Looking toward the new year, I am making an effort to be more civic-minded and taking more interest in my city, country, state, and country.
Today aI am highlighting the wealth of data available at data.LACity.org. This is public data collected by all the city’s systems and shared online in database format. Today’s resource is a database of all 311 calls (and 311 app requests) for 2020 (and the past, should you wish).
Have you ever wondered if someone had reported that abandoned sofa on the curb yet? How about the graffiti on the corner or the illegal dumping in the empty lot? Now you can get updated status of these reports and add your own if no one has reported it yet.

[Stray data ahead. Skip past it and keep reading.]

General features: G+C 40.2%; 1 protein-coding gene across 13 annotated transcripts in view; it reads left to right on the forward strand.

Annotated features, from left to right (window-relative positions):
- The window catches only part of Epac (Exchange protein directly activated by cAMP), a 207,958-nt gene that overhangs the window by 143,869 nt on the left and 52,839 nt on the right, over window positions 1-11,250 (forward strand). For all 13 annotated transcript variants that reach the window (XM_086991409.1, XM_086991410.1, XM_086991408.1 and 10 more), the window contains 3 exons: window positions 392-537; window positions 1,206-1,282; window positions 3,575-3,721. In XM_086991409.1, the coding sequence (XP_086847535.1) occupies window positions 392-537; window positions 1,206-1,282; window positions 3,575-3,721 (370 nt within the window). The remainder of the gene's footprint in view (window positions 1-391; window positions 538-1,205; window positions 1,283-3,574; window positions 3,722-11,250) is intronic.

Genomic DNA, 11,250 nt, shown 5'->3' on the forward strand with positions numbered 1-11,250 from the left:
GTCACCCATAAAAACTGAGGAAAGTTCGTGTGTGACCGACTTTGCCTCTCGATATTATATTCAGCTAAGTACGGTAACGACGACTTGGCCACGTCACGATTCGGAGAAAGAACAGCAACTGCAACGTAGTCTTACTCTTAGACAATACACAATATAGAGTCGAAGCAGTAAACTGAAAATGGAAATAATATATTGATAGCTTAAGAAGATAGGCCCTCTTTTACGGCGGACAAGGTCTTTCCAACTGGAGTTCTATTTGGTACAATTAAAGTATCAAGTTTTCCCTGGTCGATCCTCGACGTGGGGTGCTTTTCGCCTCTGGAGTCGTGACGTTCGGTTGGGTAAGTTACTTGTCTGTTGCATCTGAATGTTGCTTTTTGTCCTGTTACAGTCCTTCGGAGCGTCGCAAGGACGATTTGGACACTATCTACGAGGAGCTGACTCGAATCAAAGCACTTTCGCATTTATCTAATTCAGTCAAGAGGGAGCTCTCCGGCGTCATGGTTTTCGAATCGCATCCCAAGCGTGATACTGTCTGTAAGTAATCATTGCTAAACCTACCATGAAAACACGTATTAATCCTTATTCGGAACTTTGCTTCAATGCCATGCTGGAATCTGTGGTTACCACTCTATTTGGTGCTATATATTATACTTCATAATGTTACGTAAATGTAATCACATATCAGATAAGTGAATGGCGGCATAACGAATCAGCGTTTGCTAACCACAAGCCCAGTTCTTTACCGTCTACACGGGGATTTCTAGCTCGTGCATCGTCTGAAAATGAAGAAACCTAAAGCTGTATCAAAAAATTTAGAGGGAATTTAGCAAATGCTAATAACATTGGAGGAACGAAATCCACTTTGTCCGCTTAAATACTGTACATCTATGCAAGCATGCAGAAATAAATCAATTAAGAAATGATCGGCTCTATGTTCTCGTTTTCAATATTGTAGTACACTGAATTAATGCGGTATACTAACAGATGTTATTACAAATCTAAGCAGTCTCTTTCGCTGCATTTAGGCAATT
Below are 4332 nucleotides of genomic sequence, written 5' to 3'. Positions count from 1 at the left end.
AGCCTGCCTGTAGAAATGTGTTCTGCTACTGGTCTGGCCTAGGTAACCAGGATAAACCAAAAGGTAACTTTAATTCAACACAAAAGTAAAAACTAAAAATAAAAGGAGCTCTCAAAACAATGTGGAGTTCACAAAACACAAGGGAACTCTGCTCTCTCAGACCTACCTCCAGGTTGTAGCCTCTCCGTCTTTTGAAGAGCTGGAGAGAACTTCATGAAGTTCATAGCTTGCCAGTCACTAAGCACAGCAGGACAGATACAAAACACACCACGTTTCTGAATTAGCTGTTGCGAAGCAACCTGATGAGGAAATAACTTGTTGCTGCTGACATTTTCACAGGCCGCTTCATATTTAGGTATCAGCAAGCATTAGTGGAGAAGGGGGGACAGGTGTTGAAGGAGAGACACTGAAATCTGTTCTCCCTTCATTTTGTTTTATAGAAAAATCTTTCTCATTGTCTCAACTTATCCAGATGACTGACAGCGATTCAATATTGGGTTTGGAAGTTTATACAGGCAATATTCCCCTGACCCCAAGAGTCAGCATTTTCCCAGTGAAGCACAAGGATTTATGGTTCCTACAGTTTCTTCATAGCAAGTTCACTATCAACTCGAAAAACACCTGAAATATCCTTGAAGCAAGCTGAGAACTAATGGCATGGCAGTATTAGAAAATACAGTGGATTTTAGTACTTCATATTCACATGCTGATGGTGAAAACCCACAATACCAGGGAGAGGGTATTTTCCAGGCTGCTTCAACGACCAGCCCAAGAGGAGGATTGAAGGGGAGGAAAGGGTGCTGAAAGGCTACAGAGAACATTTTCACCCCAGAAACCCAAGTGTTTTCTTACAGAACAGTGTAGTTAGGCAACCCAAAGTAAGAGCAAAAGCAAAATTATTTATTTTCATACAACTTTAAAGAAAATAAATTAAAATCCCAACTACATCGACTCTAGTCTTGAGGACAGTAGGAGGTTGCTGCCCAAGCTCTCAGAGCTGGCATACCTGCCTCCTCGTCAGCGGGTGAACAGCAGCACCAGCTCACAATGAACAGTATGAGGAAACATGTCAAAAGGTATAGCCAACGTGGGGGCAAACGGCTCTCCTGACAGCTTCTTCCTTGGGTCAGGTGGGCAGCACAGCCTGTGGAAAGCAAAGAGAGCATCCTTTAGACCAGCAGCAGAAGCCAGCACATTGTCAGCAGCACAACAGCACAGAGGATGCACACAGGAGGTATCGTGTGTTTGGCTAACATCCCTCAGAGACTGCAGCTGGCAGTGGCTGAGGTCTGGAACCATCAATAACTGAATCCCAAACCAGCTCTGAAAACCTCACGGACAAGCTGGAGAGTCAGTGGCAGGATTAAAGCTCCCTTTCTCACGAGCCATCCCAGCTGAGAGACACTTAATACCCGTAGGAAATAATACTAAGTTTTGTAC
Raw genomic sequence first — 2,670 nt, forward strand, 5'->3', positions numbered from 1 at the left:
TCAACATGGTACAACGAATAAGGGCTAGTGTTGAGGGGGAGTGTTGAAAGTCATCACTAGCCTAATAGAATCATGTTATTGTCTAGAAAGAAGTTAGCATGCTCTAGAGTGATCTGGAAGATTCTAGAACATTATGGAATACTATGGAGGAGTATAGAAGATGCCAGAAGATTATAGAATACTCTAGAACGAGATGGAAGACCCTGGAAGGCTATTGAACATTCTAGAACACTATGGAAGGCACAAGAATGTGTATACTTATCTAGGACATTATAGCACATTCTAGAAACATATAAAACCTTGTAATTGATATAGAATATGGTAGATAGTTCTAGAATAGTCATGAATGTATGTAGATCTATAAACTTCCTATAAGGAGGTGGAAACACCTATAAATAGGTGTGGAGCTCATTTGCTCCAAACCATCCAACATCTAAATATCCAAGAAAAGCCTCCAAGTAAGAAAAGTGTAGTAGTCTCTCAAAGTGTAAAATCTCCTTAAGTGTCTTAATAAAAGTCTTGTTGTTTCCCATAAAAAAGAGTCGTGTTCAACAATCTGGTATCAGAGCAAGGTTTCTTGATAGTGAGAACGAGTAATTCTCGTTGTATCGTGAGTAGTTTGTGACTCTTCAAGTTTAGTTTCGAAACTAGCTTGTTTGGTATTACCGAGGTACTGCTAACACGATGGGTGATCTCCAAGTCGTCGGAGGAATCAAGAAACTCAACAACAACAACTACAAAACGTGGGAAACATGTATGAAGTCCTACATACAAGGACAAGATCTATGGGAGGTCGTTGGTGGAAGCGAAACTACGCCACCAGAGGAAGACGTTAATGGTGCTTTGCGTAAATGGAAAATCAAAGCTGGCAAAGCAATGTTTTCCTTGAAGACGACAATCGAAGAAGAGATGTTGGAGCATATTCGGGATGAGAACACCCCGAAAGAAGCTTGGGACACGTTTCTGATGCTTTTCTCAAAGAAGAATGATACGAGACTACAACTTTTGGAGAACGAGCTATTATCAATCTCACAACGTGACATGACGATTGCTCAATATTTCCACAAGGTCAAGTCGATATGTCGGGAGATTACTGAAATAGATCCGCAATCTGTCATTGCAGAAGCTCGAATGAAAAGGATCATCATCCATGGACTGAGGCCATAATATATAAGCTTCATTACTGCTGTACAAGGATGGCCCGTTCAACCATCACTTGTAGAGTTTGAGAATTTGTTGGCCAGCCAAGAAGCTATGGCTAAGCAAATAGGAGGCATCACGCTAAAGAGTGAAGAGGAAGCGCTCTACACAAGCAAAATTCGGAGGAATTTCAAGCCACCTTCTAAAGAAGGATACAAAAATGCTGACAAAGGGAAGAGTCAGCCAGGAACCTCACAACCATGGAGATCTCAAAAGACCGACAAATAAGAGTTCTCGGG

You can slice and dice this data however you wish. I am setting up some custom views for monthly reports and reports by Zip Code and Council District, but they haven’t been approved for public access yet. (Probably the holiday slowing everything down.) Still, you can add filters to limit the data to just your area of interest.
There is a lot of interesting data here that Neighborhood Councils could make use of and it is fairly easy to use.
You can also map the data in various ways, like this…
Check it out!
So, just what is “civics” anyway?
Civics is defined as: the study or science of the privileges and obligations of citizens.
Civic education is the study of the theoretical, political and practical aspects of citizenship, as well as its rights and duties. It includes the study of civil law and civil code, and the study of government with attention to the role of citizens―as opposed to external factors―in the operation and oversight of government. — League of Women Voters of Delaware.
In order to have the government we want, we need to both understand and engage in civics activities in our local communities. I am dedicated to doing better in 2021. How about you?